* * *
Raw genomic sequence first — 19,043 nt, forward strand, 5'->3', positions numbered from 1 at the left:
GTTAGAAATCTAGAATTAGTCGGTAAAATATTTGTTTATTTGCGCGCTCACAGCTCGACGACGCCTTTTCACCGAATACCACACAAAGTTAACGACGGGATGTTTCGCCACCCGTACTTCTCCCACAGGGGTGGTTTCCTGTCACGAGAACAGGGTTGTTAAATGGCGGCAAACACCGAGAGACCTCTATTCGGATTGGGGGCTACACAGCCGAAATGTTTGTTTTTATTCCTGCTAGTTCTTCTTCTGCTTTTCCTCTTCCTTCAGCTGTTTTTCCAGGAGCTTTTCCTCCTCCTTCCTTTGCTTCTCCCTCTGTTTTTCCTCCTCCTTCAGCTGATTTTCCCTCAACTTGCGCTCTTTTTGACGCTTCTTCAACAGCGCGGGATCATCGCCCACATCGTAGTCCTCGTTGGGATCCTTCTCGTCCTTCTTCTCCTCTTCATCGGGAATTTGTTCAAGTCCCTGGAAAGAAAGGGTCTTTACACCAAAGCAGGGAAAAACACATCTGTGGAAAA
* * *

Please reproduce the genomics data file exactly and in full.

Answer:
Raw genomic sequence first — 19,043 nt, forward strand, 5'->3', positions numbered from 1 at the left:
GTTAGAAATCTAGAATTAGTCGGTAAAATATTTGTTTATTTGCGCGCTCACAGCTCGACGACGCCTTTTCACCGAATACCACACAAAGTTAACGACGGGATGTTTCGCCACCCGTACTTCTCCCACAGGGGTGGTTTCCTGTCACGAGAACAGGGTTGTTAAATGGCGGCAAACACCGAGAGACCTCTATTCGGATTGGGGGCTACACAGCCGAAATGTTTGTTTTTATTCCTGCTAGTTCTTCTTCTGCTTTTCCTCTTCCTTCAGCTGTTTTTCCAGGAGCTTTTCCTCCTCCTTCCTTTGCTTCTCCCTCTGTTTTTCCTCCTCCTTCAGCTGATTTTCCCTCAACTTGCGCTCTTTTTGACGCTTCTTCAACAGCGCGGGATCATCGCCCACATCGTAGTCCTCGTTGGGATCCTTCTCGTCCTTCTTCTCCTCTTCATCGGGAATTTGTTCAAGTCCCTGGAAAGAAAGGGTCTTTACACCAAAGCAGGGAAAAACACATCTGTGGAAAA